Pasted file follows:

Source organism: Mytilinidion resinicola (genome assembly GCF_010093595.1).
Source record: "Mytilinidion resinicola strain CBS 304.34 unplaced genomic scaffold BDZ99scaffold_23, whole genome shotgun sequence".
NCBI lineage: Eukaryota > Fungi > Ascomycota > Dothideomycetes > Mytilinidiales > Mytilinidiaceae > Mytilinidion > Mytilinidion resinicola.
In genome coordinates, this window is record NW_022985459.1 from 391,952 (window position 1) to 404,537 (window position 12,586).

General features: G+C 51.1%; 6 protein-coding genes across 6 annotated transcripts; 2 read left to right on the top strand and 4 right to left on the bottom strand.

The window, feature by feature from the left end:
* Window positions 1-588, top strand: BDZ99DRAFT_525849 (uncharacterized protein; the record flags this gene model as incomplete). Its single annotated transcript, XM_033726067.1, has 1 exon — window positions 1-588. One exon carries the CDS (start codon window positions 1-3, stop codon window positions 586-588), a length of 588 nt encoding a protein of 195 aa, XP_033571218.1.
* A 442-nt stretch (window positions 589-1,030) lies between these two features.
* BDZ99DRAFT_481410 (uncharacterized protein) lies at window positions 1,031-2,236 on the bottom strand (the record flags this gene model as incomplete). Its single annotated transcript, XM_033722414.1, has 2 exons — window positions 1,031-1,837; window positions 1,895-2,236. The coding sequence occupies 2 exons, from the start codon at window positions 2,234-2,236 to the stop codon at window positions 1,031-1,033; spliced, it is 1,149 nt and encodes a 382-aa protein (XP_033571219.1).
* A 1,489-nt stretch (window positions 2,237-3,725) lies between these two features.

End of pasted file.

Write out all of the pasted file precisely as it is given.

Source organism: Mytilinidion resinicola (genome assembly GCF_010093595.1).
Source record: "Mytilinidion resinicola strain CBS 304.34 unplaced genomic scaffold BDZ99scaffold_23, whole genome shotgun sequence".
NCBI lineage: Eukaryota > Fungi > Ascomycota > Dothideomycetes > Mytilinidiales > Mytilinidiaceae > Mytilinidion > Mytilinidion resinicola.
In genome coordinates, this window is record NW_022985459.1 from 391,952 (window position 1) to 404,537 (window position 12,586).

General features: G+C 51.1%; 6 protein-coding genes across 6 annotated transcripts; 2 read left to right on the top strand and 4 right to left on the bottom strand.

The window, feature by feature from the left end:
* Window positions 1-588, top strand: BDZ99DRAFT_525849 (uncharacterized protein; the record flags this gene model as incomplete). Its single annotated transcript, XM_033726067.1, has 1 exon — window positions 1-588. One exon carries the CDS (start codon window positions 1-3, stop codon window positions 586-588), a length of 588 nt encoding a protein of 195 aa, XP_033571218.1.
* A 442-nt stretch (window positions 589-1,030) lies between these two features.
* BDZ99DRAFT_481410 (uncharacterized protein) lies at window positions 1,031-2,236 on the bottom strand (the record flags this gene model as incomplete). Its single annotated transcript, XM_033722414.1, has 2 exons — window positions 1,031-1,837; window positions 1,895-2,236. The coding sequence occupies 2 exons, from the start codon at window positions 2,234-2,236 to the stop codon at window positions 1,031-1,033; spliced, it is 1,149 nt and encodes a 382-aa protein (XP_033571219.1).
* A 1,489-nt stretch (window positions 2,237-3,725) lies between these two features.